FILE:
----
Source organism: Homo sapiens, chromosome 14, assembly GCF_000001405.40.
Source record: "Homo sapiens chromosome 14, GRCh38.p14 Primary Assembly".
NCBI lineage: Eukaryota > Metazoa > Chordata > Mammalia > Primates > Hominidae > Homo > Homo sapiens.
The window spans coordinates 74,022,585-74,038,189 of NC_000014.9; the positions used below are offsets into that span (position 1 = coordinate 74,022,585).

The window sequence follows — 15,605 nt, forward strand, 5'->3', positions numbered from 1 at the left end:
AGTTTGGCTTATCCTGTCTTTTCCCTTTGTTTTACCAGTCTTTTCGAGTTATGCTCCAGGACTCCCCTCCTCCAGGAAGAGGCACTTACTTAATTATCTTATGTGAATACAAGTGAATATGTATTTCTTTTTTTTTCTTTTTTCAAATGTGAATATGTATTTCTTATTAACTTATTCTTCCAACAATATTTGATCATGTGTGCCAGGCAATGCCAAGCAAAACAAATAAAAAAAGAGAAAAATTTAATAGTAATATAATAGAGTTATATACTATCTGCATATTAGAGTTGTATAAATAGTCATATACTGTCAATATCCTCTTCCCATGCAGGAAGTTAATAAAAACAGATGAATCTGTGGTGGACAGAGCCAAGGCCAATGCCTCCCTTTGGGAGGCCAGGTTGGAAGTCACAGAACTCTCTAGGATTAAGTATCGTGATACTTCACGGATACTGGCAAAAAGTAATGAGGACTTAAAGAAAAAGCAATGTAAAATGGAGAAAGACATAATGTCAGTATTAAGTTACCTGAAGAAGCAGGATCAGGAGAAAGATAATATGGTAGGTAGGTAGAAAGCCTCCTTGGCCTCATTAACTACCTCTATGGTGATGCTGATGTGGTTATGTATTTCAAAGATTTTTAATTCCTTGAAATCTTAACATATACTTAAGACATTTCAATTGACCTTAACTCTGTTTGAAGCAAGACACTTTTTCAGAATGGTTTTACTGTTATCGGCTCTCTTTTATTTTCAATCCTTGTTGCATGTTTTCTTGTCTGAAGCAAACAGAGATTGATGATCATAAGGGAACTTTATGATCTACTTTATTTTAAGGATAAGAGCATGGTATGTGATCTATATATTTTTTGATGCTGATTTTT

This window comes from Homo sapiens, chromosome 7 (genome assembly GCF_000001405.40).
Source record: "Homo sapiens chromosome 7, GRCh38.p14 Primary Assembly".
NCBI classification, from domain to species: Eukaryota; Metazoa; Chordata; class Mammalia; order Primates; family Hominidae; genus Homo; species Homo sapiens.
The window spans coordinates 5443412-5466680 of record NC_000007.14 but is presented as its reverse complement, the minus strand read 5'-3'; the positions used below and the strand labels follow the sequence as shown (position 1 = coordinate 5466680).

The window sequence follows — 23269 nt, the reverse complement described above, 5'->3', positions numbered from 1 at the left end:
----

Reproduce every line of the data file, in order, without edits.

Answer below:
Source organism: Homo sapiens, chromosome 14, assembly GCF_000001405.40.
Source record: "Homo sapiens chromosome 14, GRCh38.p14 Primary Assembly".
NCBI lineage: Eukaryota > Metazoa > Chordata > Mammalia > Primates > Hominidae > Homo > Homo sapiens.
The window spans coordinates 74,022,585-74,038,189 of NC_000014.9; the positions used below are offsets into that span (position 1 = coordinate 74,022,585).

The window sequence follows — 15,605 nt, forward strand, 5'->3', positions numbered from 1 at the left end:
AGTTTGGCTTATCCTGTCTTTTCCCTTTGTTTTACCAGTCTTTTCGAGTTATGCTCCAGGACTCCCCTCCTCCAGGAAGAGGCACTTACTTAATTATCTTATGTGAATACAAGTGAATATGTATTTCTTTTTTTTTCTTTTTTCAAATGTGAATATGTATTTCTTATTAACTTATTCTTCCAACAATATTTGATCATGTGTGCCAGGCAATGCCAAGCAAAACAAATAAAAAAAGAGAAAAATTTAATAGTAATATAATAGAGTTATATACTATCTGCATATTAGAGTTGTATAAATAGTCATATACTGTCAATATCCTCTTCCCATGCAGGAAGTTAATAAAAACAGATGAATCTGTGGTGGACAGAGCCAAGGCCAATGCCTCCCTTTGGGAGGCCAGGTTGGAAGTCACAGAACTCTCTAGGATTAAGTATCGTGATACTTCACGGATACTGGCAAAAAGTAATGAGGACTTAAAGAAAAAGCAATGTAAAATGGAGAAAGACATAATGTCAGTATTAAGTTACCTGAAGAAGCAGGATCAGGAGAAAGATAATATGGTAGGTAGGTAGAAAGCCTCCTTGGCCTCATTAACTACCTCTATGGTGATGCTGATGTGGTTATGTATTTCAAAGATTTTTAATTCCTTGAAATCTTAACATATACTTAAGACATTTCAATTGACCTTAACTCTGTTTGAAGCAAGACACTTTTTCAGAATGGTTTTACTGTTATCGGCTCTCTTTTATTTTCAATCCTTGTTGCATGTTTTCTTGTCTGAAGCAAACAGAGATTGATGATCATAAGGGAACTTTATGATCTACTTTATTTTAAGGATAAGAGCATGGTATGTGATCTATATATTTTTTGATGCTGATTTTT

This window comes from Homo sapiens, chromosome 7 (genome assembly GCF_000001405.40).
Source record: "Homo sapiens chromosome 7, GRCh38.p14 Primary Assembly".
NCBI classification, from domain to species: Eukaryota; Metazoa; Chordata; class Mammalia; order Primates; family Hominidae; genus Homo; species Homo sapiens.
The window spans coordinates 5443412-5466680 of record NC_000007.14 but is presented as its reverse complement, the minus strand read 5'-3'; the positions used below and the strand labels follow the sequence as shown (position 1 = coordinate 5466680).

The window sequence follows — 23269 nt, the reverse complement described above, 5'->3', positions numbered from 1 at the left end: